Things begin to stir with the arrival of the Eastern Fortune rice company. The company seeks to lease farmland from the farmers—to consolidate farmland to grow rice, taking over from where the local government left. Farmers are cajoled into giving up their land. The bait is the modern monstrosity of apartments. These apartments offer shallow compensations of rural life—a future without their little patch of land, without their free-ranging hens and poppies by the sidewalk. Most of us will remember that it was the success of rural reforms in China in the early 1980s that heralded reforms elsewhere. Thus Wasteland’s metamorphosis reflects the reversal and reneging of the promise of rural reforms.
Interwoven into the story are Meyer’s trysts with history that make Manchuria come alive. Lilting journeys play out, as Meyer goes in search of the Willow Palisade (a barrier like the Great Wall, only, not as fortified) constructed by the Manchus in the 17th century, only to find its traces languishing in forgotten glory.
Following the wheels of the CER to the border town of Manzhouli (west), to the border town of Suifenhe, on the east that sidles close to Vladivostok, Meyer notes the superfluous nature of man-made borders, the intermingling of cultural confluences and the fast pace of sinification. In Qiqihar, a forgotten speck of a place on the map west of Harbin (capital of Heilongjiang), Meyer finds the stamp of China’s most famous archaeologist Liang Siyong, the son of China’s revered scholar and philosopher Liang Qichao and the brother of China’s great architect, Liang Sicheng. Liang Siyong started excavations in Manchuria that sealed his stature as China’s ‘Father of Archaeology’. Besides, there is plenty of history to grasp from forays into Harbin, Shenyang and Changchun (the respective capitals of Heilongjiang, Liaoning and Jilin).
Meyer also traces the tragedies and the victories of history laid bare in Manchuria—the Japanese who died in Manchuria rest on lolling Manchurian hillsides; the banks of Songhua river where many Japanese women committed suicide. And then is the remarkable story of that one Japanese soldier who got left behind, but made it back home to Japan and who lived to set up an organic farm in America! And there is the trip into American memory lane with American war hero, 92-year-old Hal Smith, reminiscing how he saved the Allied POWs from a camp in Manchuria. And if you did not know, Neil Armstrong served during the Korean War and lived to go to the moon.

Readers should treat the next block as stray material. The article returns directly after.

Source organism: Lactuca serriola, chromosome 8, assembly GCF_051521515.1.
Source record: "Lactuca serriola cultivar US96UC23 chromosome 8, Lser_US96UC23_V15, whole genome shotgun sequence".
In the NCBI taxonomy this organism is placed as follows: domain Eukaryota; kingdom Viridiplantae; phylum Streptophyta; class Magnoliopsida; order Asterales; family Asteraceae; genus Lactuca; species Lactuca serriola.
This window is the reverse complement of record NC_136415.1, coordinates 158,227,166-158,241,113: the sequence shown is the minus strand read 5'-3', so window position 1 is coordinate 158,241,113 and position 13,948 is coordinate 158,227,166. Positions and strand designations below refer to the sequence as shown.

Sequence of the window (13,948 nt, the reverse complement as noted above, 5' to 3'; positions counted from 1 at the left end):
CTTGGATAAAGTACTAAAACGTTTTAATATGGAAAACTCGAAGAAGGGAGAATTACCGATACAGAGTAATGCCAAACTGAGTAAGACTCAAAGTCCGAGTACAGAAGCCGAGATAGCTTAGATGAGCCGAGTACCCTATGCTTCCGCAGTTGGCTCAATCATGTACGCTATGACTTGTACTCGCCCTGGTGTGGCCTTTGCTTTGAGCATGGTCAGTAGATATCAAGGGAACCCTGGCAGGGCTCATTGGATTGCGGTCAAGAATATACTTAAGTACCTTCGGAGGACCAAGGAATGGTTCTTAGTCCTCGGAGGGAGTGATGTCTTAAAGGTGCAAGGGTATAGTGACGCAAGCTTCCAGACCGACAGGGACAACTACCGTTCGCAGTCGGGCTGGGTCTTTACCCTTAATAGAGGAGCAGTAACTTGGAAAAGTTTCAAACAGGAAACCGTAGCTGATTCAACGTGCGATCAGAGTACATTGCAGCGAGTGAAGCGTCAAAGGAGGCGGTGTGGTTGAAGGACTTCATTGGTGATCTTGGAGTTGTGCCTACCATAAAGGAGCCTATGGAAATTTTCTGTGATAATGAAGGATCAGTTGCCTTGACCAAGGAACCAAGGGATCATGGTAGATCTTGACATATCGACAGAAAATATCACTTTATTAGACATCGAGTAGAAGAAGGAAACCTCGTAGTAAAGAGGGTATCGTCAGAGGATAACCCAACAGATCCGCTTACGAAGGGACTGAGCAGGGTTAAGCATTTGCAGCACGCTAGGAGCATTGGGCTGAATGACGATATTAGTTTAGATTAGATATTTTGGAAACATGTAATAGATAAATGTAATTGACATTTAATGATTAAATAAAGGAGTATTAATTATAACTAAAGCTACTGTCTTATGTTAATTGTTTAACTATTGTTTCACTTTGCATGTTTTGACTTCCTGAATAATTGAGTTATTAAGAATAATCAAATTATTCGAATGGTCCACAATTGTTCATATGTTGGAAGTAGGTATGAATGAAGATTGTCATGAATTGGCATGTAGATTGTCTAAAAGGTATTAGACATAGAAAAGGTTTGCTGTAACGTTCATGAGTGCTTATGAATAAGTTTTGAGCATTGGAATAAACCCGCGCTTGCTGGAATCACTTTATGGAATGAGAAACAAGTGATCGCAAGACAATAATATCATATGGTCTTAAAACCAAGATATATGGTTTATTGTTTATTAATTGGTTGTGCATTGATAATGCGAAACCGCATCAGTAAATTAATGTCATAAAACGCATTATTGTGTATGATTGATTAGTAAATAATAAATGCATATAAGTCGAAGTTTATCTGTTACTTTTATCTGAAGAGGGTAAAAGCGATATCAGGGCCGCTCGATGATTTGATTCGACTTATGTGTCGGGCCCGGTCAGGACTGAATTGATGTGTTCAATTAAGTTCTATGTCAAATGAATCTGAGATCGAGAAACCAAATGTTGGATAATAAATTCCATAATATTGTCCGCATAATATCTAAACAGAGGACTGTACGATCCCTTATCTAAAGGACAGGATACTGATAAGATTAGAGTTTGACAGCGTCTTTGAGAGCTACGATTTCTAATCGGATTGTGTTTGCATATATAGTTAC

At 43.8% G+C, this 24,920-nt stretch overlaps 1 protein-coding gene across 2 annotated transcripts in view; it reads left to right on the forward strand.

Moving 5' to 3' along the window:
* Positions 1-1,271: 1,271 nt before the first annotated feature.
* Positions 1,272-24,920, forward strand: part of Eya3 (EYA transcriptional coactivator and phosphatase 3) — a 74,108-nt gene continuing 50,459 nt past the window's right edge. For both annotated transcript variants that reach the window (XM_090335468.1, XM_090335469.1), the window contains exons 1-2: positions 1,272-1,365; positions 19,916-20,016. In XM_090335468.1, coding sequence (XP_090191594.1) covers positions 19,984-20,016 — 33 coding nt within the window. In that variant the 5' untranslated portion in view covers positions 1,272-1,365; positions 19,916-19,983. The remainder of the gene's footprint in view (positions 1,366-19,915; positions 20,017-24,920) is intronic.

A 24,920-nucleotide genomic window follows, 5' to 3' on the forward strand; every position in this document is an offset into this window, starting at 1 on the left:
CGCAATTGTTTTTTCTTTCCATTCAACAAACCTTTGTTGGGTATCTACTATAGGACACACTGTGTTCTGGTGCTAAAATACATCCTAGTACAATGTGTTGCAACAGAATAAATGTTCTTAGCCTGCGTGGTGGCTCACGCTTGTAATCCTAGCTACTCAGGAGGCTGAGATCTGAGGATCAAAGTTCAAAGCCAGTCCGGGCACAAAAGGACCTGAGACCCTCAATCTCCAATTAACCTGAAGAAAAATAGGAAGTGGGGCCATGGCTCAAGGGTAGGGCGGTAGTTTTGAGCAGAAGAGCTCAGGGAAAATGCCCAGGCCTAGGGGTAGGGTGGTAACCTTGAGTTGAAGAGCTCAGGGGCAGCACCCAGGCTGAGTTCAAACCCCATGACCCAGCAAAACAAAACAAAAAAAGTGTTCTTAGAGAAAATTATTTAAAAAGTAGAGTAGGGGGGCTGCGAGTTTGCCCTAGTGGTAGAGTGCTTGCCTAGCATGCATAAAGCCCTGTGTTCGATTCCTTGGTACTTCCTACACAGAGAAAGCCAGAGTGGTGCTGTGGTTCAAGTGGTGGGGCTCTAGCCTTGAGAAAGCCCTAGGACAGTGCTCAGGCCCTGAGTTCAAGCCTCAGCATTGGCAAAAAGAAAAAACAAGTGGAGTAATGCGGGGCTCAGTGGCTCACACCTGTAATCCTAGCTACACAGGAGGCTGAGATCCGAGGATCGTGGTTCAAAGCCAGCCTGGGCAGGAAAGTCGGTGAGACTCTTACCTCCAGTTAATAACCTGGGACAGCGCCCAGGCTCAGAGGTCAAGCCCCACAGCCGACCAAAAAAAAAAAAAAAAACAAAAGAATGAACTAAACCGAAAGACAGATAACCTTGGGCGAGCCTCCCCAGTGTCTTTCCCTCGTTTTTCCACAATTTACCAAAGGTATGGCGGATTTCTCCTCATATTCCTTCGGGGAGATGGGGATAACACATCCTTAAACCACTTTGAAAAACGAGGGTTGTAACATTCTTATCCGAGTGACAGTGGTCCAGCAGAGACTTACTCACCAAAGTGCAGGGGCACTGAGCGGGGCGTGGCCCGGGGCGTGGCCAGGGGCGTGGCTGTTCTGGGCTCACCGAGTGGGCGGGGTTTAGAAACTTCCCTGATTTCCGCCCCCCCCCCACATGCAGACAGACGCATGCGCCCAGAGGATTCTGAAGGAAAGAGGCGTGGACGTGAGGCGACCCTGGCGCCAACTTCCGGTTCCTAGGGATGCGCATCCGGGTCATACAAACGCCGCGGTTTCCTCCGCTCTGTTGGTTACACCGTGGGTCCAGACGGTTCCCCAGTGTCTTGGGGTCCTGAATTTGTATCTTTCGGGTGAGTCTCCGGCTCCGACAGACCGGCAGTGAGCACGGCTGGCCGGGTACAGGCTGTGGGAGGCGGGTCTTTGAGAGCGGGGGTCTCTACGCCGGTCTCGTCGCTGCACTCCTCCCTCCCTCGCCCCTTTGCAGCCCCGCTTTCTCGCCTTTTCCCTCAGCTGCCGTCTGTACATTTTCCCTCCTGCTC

I could neither fault its pace nor its fruition, but for the fact that it is rooted firmly in an ‘all-American’ frame of reference. Meyer narrowly brags of being a cheapskate—roughing it out in China, and being called so by a curator of a museum, who later takes him out for sushi. Brother, you forgot that being American and Caucasian opens plenty of doors in China; just try being on the rough side of the Third World. The book is also a reminder why America—love it, hate it, but also admit it—is a superpower. Precisely, because of America’s wad of resources, rich archives, generous endowments and investments that have trickled in different directions, including Sinology.
That said, at least, here was one American who put all this to good use—buffering his book with rich history, lacing it with acute, melodic observations up-close in China, which makes this song of the road a real treat.
And, of course, Wasteland’s transformation provides a deeper reflection into the complex macrocosm of rural China—as the peasantry gets flash-fried in development, Chinese-style. From communes to Household Responsibility System (1978) to now, that the Chinese revolution was built on the back of its peasants is one fact easily forgotten, but for the footnote in history.
Anurag Viswanath is a Singapore-based sinologist and is currently visiting fellow, Institute of Chinese Studies, New Delhi